This animation is created is created from a sixth-century BCE vase from the Greek island of Euboea.
The story was developed by pupils from Maiden Erlegh School, Reading.
about the animation
The animation shows a combat encounter in which the central warrior stabs his opponents. There are onlookers to the fight; perhaps they are trainers or family members at a training bout. Deaths in training would probably have led to a court case, but killing opponents in battle was regarded as something to celebrate, as Xenophon shows in his account of a victory at Corinth (Hellenica, 4.4.12).
This fifth-century vase shows a similar arrangement in a mythical spear-fight; Athena and Apollo are standing nearby as Achilles and Hector fight. The reverse shows Achilles and Memnon fighting, with their mothers standing on either side.
The anatomical proportions of the figures on the Combat vase have been done very realistically, so their movements could be animated without many alterations being needed. The figures are slightly smaller than they are on the actual vase as they were originally positioned so that they would fit whilst in an action stance, but would be too big if stood up fully. This is a clear indication of the precision with which the painter worked, and the painter’s expert appreciation for the size and shape of the space they were working in.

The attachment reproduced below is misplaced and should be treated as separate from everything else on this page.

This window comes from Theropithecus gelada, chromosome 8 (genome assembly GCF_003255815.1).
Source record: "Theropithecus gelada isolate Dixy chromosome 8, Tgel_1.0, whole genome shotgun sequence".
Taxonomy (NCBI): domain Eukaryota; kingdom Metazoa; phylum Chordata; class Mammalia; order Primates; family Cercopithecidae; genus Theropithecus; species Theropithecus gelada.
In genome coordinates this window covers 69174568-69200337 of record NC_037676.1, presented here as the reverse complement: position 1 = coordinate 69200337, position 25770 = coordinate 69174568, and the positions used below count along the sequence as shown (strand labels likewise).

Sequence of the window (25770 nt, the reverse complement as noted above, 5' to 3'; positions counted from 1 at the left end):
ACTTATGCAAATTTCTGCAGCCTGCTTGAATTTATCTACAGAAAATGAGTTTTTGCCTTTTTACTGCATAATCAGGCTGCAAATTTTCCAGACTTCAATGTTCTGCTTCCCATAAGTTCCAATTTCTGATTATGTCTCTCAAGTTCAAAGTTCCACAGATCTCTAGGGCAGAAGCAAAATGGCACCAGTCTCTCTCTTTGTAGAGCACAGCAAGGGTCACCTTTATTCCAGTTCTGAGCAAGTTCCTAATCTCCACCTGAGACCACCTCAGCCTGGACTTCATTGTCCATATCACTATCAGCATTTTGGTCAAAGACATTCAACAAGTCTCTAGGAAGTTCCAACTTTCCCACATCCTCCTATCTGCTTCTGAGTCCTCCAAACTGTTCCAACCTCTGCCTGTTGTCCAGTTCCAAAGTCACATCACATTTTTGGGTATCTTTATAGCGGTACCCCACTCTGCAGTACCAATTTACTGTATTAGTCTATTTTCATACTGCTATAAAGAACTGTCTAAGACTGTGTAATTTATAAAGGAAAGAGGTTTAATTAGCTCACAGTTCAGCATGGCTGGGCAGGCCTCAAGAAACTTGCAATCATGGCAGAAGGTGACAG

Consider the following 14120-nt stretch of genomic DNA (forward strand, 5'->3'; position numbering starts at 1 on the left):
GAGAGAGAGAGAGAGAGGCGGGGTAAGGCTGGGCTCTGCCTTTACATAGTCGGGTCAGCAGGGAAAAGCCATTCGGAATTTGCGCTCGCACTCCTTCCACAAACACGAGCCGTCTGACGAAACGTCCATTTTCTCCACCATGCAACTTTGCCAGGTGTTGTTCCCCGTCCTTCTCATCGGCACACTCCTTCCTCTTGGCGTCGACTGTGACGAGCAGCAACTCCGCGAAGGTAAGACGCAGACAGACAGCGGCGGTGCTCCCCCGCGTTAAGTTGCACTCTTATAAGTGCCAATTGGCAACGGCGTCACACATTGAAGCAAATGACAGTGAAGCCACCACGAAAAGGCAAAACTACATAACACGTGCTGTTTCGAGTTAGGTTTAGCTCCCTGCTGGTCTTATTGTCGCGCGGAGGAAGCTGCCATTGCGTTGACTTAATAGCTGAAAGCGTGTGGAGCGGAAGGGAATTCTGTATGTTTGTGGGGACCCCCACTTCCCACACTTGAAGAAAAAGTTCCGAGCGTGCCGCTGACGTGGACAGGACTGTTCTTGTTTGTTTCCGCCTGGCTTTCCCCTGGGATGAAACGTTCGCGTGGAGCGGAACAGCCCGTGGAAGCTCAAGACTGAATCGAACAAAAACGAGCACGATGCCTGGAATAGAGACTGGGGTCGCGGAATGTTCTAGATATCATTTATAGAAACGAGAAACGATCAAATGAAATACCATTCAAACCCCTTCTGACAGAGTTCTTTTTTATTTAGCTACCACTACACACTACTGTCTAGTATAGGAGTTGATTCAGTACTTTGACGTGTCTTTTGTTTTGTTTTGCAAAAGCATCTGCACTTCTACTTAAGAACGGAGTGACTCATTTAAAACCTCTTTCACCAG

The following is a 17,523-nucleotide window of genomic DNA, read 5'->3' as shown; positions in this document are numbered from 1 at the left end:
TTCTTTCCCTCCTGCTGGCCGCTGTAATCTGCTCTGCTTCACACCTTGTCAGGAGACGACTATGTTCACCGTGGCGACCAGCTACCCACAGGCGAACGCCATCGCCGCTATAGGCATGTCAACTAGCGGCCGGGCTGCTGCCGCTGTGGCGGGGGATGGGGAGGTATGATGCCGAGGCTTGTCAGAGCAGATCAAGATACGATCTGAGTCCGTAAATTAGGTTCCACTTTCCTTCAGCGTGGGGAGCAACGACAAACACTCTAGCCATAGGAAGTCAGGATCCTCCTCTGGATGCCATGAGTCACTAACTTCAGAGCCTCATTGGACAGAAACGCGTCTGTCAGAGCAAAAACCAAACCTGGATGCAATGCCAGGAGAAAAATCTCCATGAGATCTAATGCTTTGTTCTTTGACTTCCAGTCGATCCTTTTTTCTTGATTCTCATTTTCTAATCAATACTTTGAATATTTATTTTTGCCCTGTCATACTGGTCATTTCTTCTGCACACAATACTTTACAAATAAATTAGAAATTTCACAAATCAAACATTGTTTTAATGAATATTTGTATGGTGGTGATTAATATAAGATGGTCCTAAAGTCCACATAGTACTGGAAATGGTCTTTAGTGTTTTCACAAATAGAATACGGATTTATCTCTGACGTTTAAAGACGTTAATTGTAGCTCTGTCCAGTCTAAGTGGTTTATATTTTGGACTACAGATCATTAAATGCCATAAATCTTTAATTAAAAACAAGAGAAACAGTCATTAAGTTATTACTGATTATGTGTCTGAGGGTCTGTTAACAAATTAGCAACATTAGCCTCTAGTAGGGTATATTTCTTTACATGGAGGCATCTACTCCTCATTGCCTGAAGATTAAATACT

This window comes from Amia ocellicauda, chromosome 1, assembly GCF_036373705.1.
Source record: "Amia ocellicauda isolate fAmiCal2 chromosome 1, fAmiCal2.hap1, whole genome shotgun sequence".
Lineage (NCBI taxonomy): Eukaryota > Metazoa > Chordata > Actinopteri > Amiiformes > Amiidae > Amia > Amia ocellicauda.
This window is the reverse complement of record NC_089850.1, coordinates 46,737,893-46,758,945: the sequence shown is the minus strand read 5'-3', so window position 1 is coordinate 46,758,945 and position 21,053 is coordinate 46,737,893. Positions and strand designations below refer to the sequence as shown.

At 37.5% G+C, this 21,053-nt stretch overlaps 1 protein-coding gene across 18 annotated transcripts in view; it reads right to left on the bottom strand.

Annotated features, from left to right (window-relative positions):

The way the blood flows from the wounded hoplites is based on the bleeding that’s visible on the Exekias vase on which Achilles kills Penthesilea.
© Trustees of the British Museum. BM 1848.801.1
Soldiers frequently appear on ancient vases, reflecting the important role that they had in Greek society. Heavy infantry soldiers, or hoplites, were held in particularly high regard. Most hoplites were amateur soldiers, not professionals, and they were responsible for keeping themselves fit and combat ready. The hoplites on this vase are fighting (perhaps training) with spears, the primary weapon of the ancient Greek hoplite. The spear was combined with a large heavy shield and a helmet. Other equipment, such as greaves and body-armour depended on a hoplite’s wealth and personal preference. The left-hand hoplite on the vase in this animation wears a breastplate, while the others are fighting in knee-length tunics without armour. (The onlookers are wearing longer, less sporty robes – a sign that they don’t need to keep their limbs free for combat or manual labour). In time, heavy breastplates gave way to lighter reinforced fabric corselets which were easier to move in.
This cup by Douris shows a range of equipment in a hoplite arming scene. It is housed in the Kunsthistorisches Museum in Vienna, (ref 3694).
© Boardman, Athenian Red Figure Vases:
The Archaic Period, 1975
For battle, each army of hoplites would be arrayed in a phalanx, a very wide line of soldiers that was several men deep. The foremost hoplites would use their spears to reach out over the shields of their opponents. After a furious fight, one side would usually give way, leading to a looser phase of the battle, in which one-to-one combat skills must have played a bigger part. The hoplites on the vase in this animation have swords hung close to their torsos; these would be useful when the orderly lines of battle broke up into a more chaotic melee.